We’re seeing advisers increasingly looking to outsource different bits of the supply chain as they become busier with new clients and find they are facing capacity constraints within their business.

Pension freedoms have created an environment where clients need advice for longer. While this is a hugely positive business opportunity for advisers, they are getting exceptionally busy and are having to think about their business processes differently. This might mean using technology better, but it also might mean outsourcing in order to get the capacity that’s needed to spend more time servicing clients.

On the investment side, advisers are beginning to think long and hard about how they add value to their clients. In the old days, the focus was on investment and product selection. Today, advisers add value through understanding clients’ lifestyle aspirations and personal requirements. It’s more about financial planning and coaching than products.

To enable advisers to focus on these elements, they are looking to outsource different parts of their proposition. Investment is an obvious one to outsource because of its complexity, and many advisers feel an experienced investment professional is better placed than they are to help clients on investment selection.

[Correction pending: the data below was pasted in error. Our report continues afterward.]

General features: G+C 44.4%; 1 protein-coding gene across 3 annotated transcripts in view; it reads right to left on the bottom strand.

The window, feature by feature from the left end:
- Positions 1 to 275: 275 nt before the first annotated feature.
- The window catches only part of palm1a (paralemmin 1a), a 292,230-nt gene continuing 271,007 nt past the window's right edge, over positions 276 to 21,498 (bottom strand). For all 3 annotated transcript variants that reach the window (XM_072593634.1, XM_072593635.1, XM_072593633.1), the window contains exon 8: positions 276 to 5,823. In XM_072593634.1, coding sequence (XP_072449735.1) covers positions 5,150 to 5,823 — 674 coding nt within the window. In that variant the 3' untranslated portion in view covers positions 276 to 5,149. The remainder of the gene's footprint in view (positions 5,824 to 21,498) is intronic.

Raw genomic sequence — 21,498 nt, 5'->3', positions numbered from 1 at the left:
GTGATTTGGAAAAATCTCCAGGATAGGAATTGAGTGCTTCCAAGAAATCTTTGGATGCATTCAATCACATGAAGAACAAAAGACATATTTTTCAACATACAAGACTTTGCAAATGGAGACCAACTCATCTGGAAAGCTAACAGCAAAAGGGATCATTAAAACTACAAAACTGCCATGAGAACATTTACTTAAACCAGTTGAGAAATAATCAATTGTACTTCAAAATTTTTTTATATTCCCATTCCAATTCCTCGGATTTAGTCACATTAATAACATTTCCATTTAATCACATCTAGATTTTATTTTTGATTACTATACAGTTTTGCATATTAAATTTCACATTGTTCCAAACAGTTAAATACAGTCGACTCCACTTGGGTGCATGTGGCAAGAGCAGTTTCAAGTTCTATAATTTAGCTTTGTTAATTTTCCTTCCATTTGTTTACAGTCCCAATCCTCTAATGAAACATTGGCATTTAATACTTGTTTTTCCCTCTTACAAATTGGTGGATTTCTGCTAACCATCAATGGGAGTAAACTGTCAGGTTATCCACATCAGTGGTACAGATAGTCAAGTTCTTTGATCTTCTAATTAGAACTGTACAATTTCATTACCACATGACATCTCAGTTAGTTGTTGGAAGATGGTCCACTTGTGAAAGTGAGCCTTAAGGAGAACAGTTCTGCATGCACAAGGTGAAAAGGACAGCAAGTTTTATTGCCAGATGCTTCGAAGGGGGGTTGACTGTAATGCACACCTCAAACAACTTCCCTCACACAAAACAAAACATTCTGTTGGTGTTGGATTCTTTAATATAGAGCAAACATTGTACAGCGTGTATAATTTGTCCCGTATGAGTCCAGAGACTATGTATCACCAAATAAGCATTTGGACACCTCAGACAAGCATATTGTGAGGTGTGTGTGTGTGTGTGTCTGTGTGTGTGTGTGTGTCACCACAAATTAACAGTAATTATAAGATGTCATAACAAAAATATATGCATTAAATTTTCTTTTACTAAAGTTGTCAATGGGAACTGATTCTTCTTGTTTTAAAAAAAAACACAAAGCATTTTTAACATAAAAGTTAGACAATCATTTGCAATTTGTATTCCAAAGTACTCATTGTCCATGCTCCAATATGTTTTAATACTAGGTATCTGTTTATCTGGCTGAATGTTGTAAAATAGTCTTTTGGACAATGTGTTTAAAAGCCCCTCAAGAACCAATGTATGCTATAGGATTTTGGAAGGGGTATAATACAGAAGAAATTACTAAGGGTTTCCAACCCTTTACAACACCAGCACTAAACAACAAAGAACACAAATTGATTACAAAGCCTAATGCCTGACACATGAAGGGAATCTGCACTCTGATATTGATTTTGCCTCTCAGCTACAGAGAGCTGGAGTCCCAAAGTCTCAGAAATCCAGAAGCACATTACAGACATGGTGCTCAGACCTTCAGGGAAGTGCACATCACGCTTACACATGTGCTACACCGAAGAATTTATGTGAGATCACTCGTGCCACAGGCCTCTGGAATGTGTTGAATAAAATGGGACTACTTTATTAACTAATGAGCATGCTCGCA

One positive aspect of outsourcing is it frees up advisers’ time to focus on the parts of the process clients value the most: financial planning and client engagement. Another positive is infrastructure: discretionary fund managers (DFMs) can afford to invest in the right talent and experience, plus the systems and controls behind that, which can help advisers to run a more industrialised investment proposition.

One of the potential downsides relates to the requirement for advisers to carry out a significant amount of due diligence on their outsourcing partner. Firms need to go beyond this to think about mitigating risks and how do they hold their DFM to account. Also, what are the trigger points to review that relationship and either bring investment selection in-house or work with someone else?

Advisers also need to consider the impact of fees. In a low return environment, the overall cost to clients of advice, the platform and the investment solution may begin to look top-heavy, so advisers need to manage this. We’ve seen some advisers who’ve liked the theory of outsourcing to a DFM, but after crunching the numbers they’ve realised DFMs aren’t necessarily generating higher returns than the advice firm itself was generating. So in that scenario, what is the client paying for?

Overall, outsourcing decisions will always come back to due diligence. The regulator could become increasingly concerned that advisers are outsourcing to DFMs in a way that doesn’t recognise the underlying needs of individual clients. If an adviser feels some clients shouldn’t be exposed to investments such as derivatives, or funds that use aggressive short-selling strategies, what are they doing to guard against that and ensure the DFM doesn’t include these kinds of assets in their models? DFMs can no longer operate a ‘one size fits all’ service.

The onus is also on advisers to have a process for clients that aren’t suitable for DFMs, and to put appropriate alternative investment solutions in place.